Men of Mathematics

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Men of Mathematics by E.T. Bell

Men of Mathematics: The Lives and Achievements of the Great Mathematicians from Zeno to Poincare is a book on the history of mathematics published in 1937 by Scottish-born American mathematician and science fiction writer E. T. Bell (1883-1960). After a brief chapter on three ancient mathematicians, it covers the lives of about forty mathematicians who flourished in the seventeenth through nineteenth centuries. The book is illustrated by mathematical discussions, with emphasis on mainstream mathematics.

To keep the interest of readers, the book typically focuses on unusual or dramatic aspects of its subjects' lives. Men of Mathematics has inspired many young people, including the young John Forbes Nash Jr. and Freeman Dyson, to become mathematicians. It is not intended as a rigorous history, includes many anecdotal accounts, and presents a somewhat idealised picture of mathematicians, their personalities, research and controversies.

In reviewing the faculty that served with Harry Bateman at Caltech, Clifford Truesdell wrote:

...[Bell] was admired for his science fiction and his Men of Mathematics. I was shocked when, just a few years later, Walter Pitts told me the latter was nothing but a string of Hollywood scenarios; my own subsequent study of the sources has shown me that Pitts was right, and I now find the contents of that still popular book to be little more than rehashes enlivened by nasty gossip and banal or indecent fancy.[1]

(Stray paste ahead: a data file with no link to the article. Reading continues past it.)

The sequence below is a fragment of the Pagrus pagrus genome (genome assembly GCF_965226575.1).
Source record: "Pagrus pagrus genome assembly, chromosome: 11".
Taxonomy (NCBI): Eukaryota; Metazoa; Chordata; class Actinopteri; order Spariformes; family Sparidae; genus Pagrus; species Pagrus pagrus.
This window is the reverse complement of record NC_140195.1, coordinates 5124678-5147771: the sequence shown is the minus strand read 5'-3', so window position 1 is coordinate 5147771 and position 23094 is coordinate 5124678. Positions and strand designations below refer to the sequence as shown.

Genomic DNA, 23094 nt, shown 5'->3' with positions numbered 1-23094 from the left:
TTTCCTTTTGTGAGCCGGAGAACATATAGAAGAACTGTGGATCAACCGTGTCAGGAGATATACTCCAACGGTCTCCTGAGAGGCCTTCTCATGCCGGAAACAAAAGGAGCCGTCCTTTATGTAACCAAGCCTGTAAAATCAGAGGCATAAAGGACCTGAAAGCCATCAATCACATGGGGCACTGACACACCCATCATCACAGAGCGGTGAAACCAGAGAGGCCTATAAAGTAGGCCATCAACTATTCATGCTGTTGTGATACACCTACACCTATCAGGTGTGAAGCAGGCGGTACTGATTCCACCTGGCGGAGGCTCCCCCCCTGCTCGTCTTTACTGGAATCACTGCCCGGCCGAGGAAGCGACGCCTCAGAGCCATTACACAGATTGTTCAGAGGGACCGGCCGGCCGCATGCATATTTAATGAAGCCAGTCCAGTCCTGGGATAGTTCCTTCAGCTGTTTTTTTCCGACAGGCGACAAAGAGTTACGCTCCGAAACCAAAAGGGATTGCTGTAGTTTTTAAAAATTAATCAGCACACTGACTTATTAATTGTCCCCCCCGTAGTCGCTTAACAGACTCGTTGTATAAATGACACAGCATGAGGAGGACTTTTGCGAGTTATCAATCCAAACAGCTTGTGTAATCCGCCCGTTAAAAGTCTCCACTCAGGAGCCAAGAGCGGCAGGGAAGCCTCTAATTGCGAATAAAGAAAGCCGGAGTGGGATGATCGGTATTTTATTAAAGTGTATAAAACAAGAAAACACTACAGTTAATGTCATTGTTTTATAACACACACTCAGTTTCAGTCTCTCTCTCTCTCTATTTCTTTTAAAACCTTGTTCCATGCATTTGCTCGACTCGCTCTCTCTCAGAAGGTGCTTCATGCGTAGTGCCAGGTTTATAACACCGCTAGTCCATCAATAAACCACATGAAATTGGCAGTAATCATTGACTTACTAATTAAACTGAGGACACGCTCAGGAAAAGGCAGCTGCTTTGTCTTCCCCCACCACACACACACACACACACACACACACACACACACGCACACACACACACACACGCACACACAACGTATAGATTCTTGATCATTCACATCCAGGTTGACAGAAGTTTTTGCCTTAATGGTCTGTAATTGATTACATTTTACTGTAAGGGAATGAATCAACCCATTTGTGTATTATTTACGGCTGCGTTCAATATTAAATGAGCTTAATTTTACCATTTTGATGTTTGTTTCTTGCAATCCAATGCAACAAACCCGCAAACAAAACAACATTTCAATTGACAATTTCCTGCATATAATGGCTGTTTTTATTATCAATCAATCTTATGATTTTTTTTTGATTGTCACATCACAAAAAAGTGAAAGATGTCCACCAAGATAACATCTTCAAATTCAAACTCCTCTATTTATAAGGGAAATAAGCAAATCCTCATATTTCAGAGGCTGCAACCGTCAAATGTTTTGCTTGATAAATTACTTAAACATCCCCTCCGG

In the opinion of Ivor Grattan-Guinness the mathematics profession was poorly served by Bell's book:

...perhaps the most widely read modern book on the history of mathematics. As it is also one of the worst, it can be said to have done a considerable disservice to the profession.[2]

An impression of the book was given by Rebecca Goldstein in her novel 36 Arguments for the Existence of God. Describing a character Cass Seltzer, she wrote on page 105:

Right now he was reading E. T. Bell’s Men of Mathematics, which was the best yet, even though it had real mathematics in to slow him down. Some of these people sounded as if they had to be changelings, non-human visitors from some other sphere, with powers so prodigious they burst the boundaries of developmental psychology, lisping out profundities while other children were playing with their toes.[3]


Notes and references[edit]

  1. ^ Truesdell, C. (1984). "Genius and the establishment at a polite standstill in the modern university: Bateman". An idiot's fugitive essays on science: methods, criticism, training, circumstances. Berlin: Springer-Verlag. pp. 423–4. ISBN 0-387-90703-3. 
  2. ^ Grattan-Guinness, Ivor (1971), "Towards a Biography of Georg Cantor", Annals of Science 27: 345–391, doi:10.1080/00033797100203837 
  3. ^ Quoted in the College Mathematics Journal 43(3):231 (May 2010)

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